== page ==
Design of models and experiments

We consider two coupled networks A and B of same size N. The coupled networks sizes considered was N=500, so as to guarantee computational feasibility while keeping generalisable topologic features. Four different types of network topologies are explored: Erdos Reyni, Watts Strogattz, Barabasi Albert, and ring lattice. We deliberately chose these as they are well known and are affected in distinctive ways when confronted to random attacks (Hu and Verma 2011). Different versions of these paired networks are built, each one with an average degree k varying from 4 to 24 in order to show the effects of internal network redundancy over the robustness of the whole system.

The degree of coupling between the networks is defined by the fraction q of nodes in network A that are linked to nodes in network B, as in (Fu et al. 2014) that includes descriptions of a similar setting. The links between the networks are constructed with a coupling degree q varying (through a range of 19 evenly spaced values) from 0.05 to 1.0, in order to show the effects of network interdependency over the robustness score. Regarding the correlation of inter-network dependencies, nodes that are linked to another network are selected at random.

Failure propagates between networks through undirected dependency (i.e. if one node in A that is linked to another node in B is disabled, then the node in B will also be disabled). The robustness of interdependent networks is evaluated by attacking one network and then by looking at the post-attack viability of both networks after cascading failure. The initial attack is always done by selecting a fraction (1−p) of randomly chosen nodes in network A.

When secondary components remain viable, the algorithm that evaluate the number of active nodes left in both networks after attack differs from standard procedure in one aspect: it does not prune anymore all secondary components with the attached iterative failure propagation. Instead, any component that is above a certain minimum number of nodes is kept and considered live. In our experiments, any secondary component whose size is superior to three nodes is considered alive.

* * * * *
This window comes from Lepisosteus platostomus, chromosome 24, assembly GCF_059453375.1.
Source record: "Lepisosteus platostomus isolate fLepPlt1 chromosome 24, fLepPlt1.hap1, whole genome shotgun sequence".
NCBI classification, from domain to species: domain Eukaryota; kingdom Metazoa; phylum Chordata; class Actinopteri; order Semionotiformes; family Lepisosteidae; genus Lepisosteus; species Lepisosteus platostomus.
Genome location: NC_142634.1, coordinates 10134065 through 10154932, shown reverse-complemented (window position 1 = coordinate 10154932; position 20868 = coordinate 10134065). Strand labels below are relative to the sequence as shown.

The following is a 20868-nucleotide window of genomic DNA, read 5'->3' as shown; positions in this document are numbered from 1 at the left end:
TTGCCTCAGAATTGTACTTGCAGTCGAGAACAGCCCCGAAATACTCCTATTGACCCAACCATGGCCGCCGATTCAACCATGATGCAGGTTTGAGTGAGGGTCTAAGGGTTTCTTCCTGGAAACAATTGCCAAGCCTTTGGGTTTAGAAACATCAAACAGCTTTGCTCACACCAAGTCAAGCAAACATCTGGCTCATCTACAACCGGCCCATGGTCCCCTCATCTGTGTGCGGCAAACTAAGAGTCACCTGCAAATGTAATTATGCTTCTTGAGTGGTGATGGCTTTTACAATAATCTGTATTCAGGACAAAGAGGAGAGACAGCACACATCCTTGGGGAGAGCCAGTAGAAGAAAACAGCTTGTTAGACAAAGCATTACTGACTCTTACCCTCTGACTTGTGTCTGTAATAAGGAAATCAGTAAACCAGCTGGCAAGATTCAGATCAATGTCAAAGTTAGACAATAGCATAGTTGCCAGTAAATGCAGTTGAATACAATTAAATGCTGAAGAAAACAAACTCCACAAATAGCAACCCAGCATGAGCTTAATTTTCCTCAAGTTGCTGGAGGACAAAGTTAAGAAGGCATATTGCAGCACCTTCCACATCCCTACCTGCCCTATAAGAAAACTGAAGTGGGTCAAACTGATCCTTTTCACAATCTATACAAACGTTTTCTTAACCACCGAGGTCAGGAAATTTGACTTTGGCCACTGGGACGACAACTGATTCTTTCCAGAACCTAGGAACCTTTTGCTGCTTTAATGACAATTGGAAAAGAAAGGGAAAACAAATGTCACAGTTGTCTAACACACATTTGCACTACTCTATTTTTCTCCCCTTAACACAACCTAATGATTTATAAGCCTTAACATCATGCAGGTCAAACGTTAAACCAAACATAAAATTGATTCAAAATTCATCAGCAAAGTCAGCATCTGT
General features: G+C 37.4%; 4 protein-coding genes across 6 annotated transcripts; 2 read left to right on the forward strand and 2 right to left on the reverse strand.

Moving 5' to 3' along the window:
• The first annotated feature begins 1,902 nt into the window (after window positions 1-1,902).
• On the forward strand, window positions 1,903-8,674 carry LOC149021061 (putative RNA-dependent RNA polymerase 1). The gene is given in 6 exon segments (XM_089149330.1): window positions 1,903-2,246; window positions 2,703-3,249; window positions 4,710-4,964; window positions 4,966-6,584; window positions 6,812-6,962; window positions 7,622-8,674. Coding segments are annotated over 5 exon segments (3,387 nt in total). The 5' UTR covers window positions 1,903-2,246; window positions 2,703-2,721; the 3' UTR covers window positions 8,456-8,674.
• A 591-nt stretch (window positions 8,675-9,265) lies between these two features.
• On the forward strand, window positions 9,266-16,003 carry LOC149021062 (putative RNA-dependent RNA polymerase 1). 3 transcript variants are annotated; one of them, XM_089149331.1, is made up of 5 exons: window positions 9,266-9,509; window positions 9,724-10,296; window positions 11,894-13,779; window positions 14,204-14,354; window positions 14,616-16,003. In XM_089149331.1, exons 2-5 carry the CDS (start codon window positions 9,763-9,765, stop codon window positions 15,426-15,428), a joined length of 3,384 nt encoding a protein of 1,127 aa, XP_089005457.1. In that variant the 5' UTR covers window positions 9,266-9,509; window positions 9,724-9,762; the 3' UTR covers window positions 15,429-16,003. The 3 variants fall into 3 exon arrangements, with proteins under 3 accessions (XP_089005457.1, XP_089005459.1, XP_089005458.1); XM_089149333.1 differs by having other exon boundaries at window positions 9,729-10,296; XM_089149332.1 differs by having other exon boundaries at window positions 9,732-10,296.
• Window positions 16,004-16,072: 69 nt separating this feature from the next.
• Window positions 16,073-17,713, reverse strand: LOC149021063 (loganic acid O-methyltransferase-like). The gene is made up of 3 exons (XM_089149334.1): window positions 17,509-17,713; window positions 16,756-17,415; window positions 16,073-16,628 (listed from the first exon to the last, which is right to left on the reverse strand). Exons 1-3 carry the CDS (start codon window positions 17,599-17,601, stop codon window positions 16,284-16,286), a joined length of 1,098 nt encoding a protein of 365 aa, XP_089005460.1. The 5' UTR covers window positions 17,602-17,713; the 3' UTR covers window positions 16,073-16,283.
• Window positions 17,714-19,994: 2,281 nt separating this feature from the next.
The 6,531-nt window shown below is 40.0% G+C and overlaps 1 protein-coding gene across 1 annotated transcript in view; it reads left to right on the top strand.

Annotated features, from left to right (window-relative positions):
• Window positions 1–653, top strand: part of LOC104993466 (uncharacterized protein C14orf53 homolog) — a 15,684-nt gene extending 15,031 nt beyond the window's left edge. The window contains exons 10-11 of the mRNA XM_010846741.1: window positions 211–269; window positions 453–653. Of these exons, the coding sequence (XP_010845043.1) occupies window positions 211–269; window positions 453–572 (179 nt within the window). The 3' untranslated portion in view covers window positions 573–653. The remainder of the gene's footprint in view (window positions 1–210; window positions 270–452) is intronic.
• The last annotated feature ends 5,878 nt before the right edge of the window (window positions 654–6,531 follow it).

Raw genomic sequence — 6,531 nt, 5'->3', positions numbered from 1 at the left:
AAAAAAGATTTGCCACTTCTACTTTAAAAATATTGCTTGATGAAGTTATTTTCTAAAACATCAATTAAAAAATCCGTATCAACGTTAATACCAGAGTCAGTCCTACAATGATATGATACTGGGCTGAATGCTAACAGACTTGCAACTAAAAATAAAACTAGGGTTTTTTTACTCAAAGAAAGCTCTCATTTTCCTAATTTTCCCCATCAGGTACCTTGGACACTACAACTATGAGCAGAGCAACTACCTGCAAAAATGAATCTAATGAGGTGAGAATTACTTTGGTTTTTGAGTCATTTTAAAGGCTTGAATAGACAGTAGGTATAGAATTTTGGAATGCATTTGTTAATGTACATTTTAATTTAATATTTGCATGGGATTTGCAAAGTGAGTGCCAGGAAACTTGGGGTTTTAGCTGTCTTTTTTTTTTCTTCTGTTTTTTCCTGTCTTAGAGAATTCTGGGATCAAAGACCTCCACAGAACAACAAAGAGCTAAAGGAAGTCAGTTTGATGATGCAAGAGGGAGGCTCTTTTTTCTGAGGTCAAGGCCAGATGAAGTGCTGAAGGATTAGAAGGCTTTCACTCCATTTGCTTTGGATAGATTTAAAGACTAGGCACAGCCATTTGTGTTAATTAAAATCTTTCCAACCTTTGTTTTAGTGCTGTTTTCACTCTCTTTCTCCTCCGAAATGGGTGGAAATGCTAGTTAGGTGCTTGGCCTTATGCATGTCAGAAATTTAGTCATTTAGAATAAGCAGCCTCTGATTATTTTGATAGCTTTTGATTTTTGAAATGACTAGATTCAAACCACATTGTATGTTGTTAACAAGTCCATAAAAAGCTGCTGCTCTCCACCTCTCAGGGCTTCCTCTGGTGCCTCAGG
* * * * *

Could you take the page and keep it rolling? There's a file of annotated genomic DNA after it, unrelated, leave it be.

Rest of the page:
One-to-many mappings are created by choosing at random a certain number n of distinct nodes in network A, and then choosing a corresponding number of randomly selected coupled nodes in network B, with no obligation for them to be distinct from each other, and then creating coupling links between them. This produces many instances of nodes in network A that depend on multiple coupled nodes in network B. Failure propagation between networks follows the same rule for both one-to-one and many-to-one mappings: for each network node to operate, all of the nodes upon which it depends must be also be operational.

When taking into account the effects of isolation as a destructive force as well as the propagation of cascading failure, the post attack viability of connected components is evaluated as described in the Algorithm 1.

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When we use permutable nodes to decrease the vulnerability of interdependent networks to cascading failure, we first evaluate the symbiotic post-attack viability of connected components, and if these connected components are damaged, we then set to switch permutable nodes in a process as described by Algorithm 2.

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Permutation between uncoupled and coupled nodes as shown in Figure 4 generally offers a significant increase of the coupling ratio in both networks for the smallest number of permutations as shown in the result section. We evaluate the change in post-attack viability of symbiotic networks (expressed in Equation 2 and implemented as in algorithm 1) over a hundred trials triggered by the introduction of permutable nodes for different values of the dependency threshold (0.1 for a weak symbiotic interdependency, 0.3 for an intermediate value, and 0.5 for a strong symbiosis). Each coupled network has a size of 100 nodes, a coupling degree of 0.5, and a fraction of swappable nodes equal to 40%. Two types of permutation are considered: either between uncoupled nodes, or between uncoupled and coupled nodes. In each case, we show the percentages of coupled networks prevented from being destroyed after attack, the average number of nodes saved per trial, and the frequency of dead networks saved for each attack degree.